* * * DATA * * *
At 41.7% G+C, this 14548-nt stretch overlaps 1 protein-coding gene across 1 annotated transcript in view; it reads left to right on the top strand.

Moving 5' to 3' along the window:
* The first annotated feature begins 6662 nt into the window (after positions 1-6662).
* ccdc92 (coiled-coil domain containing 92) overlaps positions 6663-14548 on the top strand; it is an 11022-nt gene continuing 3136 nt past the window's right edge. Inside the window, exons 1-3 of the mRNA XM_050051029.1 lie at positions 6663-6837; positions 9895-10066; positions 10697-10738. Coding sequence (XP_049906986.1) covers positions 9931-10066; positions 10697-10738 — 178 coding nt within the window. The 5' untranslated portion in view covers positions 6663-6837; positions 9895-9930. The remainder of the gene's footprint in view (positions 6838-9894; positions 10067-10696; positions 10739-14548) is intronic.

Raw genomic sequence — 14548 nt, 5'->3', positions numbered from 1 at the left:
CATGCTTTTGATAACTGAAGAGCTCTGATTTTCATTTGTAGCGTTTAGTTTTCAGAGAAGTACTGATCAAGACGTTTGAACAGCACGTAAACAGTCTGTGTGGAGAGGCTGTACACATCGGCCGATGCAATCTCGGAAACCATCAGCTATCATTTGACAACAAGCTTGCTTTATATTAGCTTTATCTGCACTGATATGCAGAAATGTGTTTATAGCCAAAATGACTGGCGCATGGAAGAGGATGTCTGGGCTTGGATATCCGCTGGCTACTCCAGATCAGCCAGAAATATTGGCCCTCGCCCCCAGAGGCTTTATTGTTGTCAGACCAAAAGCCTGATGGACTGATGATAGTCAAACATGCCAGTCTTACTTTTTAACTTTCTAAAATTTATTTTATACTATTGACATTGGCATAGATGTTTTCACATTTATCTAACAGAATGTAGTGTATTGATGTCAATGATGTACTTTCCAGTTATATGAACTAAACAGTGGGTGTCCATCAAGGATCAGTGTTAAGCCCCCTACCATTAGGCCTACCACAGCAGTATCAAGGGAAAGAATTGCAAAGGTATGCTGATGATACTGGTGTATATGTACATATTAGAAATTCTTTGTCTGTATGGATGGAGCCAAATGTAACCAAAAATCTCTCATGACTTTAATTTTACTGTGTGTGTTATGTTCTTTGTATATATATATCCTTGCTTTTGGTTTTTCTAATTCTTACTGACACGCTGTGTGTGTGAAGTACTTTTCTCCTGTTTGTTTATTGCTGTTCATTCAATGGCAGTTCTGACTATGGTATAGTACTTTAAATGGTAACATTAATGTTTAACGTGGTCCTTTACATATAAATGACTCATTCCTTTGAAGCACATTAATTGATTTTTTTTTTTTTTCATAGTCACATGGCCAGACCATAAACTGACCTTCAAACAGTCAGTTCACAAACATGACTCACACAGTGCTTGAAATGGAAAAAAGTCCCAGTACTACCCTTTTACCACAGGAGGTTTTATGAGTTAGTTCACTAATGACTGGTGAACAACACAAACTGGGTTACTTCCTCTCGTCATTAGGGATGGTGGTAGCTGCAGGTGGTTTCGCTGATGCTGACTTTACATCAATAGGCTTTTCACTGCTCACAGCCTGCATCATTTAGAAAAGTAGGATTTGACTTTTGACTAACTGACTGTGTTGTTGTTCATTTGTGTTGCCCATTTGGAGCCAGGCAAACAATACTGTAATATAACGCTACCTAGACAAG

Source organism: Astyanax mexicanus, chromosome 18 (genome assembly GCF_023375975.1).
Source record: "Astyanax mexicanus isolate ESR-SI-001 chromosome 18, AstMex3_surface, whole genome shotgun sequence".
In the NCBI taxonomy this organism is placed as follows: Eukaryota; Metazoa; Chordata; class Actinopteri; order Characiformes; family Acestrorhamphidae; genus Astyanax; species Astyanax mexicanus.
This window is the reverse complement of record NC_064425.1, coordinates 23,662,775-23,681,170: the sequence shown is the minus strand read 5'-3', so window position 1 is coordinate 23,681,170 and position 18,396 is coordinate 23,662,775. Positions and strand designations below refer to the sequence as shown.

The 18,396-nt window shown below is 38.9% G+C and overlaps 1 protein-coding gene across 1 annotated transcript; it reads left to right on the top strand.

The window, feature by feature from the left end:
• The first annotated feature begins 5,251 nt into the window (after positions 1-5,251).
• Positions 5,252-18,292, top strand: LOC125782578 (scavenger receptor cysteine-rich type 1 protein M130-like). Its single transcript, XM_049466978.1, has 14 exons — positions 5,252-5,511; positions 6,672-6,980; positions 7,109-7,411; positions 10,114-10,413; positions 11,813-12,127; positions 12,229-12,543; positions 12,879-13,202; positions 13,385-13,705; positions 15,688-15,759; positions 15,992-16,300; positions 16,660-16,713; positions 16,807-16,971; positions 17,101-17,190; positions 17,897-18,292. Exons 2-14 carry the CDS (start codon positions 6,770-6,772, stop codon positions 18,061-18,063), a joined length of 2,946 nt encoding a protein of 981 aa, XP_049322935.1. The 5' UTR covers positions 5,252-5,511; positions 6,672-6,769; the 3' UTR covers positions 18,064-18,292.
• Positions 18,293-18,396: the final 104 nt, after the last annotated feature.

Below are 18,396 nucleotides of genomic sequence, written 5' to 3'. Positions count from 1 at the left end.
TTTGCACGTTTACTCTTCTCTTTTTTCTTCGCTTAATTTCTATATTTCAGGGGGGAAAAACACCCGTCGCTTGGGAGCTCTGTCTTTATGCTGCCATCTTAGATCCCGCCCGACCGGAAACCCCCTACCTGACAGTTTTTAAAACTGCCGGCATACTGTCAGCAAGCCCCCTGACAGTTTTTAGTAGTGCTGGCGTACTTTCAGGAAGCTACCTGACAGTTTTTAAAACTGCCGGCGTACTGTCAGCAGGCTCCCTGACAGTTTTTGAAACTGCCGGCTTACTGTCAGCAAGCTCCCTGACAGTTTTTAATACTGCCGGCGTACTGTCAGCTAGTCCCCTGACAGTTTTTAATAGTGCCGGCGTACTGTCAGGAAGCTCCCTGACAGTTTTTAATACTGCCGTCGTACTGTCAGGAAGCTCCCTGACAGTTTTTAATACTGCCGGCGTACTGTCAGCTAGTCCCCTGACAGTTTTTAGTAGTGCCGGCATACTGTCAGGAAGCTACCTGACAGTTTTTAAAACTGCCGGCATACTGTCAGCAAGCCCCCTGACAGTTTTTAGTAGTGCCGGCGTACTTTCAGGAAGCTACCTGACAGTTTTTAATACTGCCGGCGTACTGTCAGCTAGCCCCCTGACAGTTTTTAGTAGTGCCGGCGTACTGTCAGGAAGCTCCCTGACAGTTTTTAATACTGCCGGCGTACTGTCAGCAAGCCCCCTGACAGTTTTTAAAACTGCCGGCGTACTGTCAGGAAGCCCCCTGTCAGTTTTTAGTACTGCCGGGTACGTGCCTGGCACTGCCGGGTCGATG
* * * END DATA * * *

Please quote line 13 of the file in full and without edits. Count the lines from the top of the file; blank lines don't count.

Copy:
• The first annotated feature begins 5,251 nt into the window (after positions 1-5,251).